The cooperation agreement also contained a provision at Paragraph 10, whereby defendant expressly recognized that "the Court has the authority to reject any sentence recommendation made by [the State] and sentence the defendant to a more severe sentence the Court deems appropriate." Although that same Paragraph 10 recited that defendant waived his right to withdraw his plea of guilty, on May 14, 2004, defendant moved to withdraw his guilty plea.

On his motion, defendant contended, as he does on this appeal, that he believed that if he helped the State prosecute a second degree offender, he would receive only a probationary term. Defendant's motion was heard on June 18, 2004, where all parties agreed that defendant had, in fact, cooperated in the prosecution of a second degree offender. The judge rejected defendant's motion to withdraw the plea of guilty, finding that the cooperation agreement was clear on its face. Thereafter, the judge sentenced defendant, in accordance with the plea agreement, to a four-year term in prison with a two-year parole disqualifier.*fn2

Defendant's motion to file his appeal nunc pro tunc was granted on November 12, 2004. In this brief on appeal, defendant raises a single issue. His point heading simply states:


We find insufficient merit in defendant's position to warrant a written opinion, R. 2:11-3(e)(2), but we add the following comments.

On appeal, defendant contends that he should be allowed to withdraw his guilty plea because he believed that, if he assisted in the prosecution of a second degree offender, he would be sentenced to only a probationary term. That contention is premised on an alleged off-the-record conversation between defendant and his counsel at the time of the plea hearing, at which time counsel told defendant that he would only need to provide cooperation for a second degree conviction in order to receive the probationary term. On that premise, defendant argues that "[s]ince [he] was misinformed as to his rights and obligations, he was not counseled competently and his plea could not have been made intelligently or knowingly." The motion judge determined that defendant's position -- supported only by an understanding that was inconsistent with the plea form, with defendant's acknowledgement at the plea hearing and with the clear terms of the cooperation agreement -- was insufficient to bring into question the actual plea. We agree.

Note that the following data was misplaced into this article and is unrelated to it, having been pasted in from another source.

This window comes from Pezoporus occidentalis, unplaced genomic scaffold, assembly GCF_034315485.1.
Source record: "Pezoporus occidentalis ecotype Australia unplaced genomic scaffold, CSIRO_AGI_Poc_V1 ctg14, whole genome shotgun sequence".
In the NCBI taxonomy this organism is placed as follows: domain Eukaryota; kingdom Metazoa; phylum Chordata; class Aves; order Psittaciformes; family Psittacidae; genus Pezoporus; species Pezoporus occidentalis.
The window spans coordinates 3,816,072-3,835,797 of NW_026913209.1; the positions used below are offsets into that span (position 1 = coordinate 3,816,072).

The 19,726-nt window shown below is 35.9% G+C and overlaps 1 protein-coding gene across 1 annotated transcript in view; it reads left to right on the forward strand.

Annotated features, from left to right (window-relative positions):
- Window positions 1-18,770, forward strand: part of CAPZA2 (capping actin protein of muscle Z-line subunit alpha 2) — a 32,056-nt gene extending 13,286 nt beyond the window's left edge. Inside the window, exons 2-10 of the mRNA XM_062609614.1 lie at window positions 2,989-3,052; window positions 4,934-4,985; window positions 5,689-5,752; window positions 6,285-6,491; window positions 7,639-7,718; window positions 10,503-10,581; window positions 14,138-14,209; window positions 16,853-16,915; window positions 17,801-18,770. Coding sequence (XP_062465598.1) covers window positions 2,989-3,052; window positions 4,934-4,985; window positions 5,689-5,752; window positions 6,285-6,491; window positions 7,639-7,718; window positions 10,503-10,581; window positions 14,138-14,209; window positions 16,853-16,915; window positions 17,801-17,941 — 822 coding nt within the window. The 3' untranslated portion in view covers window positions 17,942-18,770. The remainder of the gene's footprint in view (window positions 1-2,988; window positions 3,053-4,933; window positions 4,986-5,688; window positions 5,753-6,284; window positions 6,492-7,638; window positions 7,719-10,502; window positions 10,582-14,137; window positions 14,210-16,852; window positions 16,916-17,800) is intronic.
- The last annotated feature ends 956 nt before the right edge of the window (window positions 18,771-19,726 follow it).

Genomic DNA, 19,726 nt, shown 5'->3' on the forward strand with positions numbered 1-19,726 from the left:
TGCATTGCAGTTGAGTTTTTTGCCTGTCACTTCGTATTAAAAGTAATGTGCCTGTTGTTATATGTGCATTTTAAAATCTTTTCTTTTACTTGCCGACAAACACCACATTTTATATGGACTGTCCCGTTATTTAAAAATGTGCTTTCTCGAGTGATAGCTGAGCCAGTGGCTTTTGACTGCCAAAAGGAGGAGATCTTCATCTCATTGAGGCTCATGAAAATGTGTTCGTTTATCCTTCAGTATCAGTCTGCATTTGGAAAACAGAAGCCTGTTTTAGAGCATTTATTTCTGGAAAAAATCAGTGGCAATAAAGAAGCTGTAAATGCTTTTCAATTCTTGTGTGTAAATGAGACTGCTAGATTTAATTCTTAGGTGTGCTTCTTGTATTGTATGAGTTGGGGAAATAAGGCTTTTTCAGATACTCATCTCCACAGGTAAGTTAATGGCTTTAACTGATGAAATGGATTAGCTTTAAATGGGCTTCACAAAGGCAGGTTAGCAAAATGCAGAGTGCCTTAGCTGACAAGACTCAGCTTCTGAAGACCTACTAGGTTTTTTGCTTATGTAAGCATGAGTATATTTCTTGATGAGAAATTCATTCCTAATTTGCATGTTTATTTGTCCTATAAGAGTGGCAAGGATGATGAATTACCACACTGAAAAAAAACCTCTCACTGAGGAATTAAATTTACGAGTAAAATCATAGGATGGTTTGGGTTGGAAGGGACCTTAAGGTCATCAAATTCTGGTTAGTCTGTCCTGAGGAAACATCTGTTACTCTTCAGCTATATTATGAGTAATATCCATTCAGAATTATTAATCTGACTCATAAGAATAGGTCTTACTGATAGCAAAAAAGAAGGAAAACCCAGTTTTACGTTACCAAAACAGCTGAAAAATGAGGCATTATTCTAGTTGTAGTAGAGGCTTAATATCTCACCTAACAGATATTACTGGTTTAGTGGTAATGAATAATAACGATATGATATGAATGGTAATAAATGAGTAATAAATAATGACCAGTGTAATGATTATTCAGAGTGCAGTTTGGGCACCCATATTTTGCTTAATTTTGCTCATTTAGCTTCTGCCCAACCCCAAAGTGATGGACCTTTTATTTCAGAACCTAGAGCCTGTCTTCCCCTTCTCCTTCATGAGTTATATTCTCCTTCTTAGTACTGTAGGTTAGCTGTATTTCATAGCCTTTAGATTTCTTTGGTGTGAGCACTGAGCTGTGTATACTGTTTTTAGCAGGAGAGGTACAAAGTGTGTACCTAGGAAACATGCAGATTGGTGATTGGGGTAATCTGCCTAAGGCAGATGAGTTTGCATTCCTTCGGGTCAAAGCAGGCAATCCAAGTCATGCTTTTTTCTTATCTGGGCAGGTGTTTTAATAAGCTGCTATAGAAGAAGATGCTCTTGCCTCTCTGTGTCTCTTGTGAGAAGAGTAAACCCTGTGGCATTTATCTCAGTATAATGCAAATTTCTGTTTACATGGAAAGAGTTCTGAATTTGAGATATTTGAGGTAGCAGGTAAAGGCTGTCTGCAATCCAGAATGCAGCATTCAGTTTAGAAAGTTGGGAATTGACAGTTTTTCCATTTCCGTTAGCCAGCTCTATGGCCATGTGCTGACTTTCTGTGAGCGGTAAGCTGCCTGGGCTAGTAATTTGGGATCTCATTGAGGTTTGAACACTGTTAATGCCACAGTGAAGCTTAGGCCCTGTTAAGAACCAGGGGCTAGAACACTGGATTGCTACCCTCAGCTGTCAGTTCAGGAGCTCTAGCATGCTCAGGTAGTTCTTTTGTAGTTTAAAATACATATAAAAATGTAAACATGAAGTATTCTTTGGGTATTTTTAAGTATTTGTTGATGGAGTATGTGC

In order for a guilty plea to be valid, it must be intelligent and voluntary. R. 3:9-2. When a defendant makes a motion to withdraw his guilty plea, he or she has the burden of showing why the plea should be withdrawn. State v. Huntley, 129 N.J. Super. 13, 17 (App. Div.), certif. denied, 66 N.J. 312 (1974). "Thus, it is clear that the burden rests on defendant, in the first instance, to present some plausible basis for his request, and his good faith in asserting a defense on the merits, so the trial judge is able to determine whether fundamental fairness requires the granting of the motion." Ibid. "Generally, representations made by a defendant at plea hearings concerning the voluntariness of the decision to plead, as well as any findings made by the trial court when accepting the plea, constitutes a 'formidable barrier' which defendant must overcome before he will be allowed to withdraw his plea." State v. Simon, 161 N.J. 416, 444 (1999) (quoting Blackledge v. Allison, 431 U.S. 63, 74, 97 S.Ct. 1621, 1629, 52 L.Ed. 2d 136 (1977)). A trial court's denial of defendant's request to withdraw his guilty plea will be reversed on appeal only if there was an abuse of discretion which renders the lower court's decision clearly erroneous. Ibid. (citing State v. Smullen, 118 N.J. 408, 416 (1990)).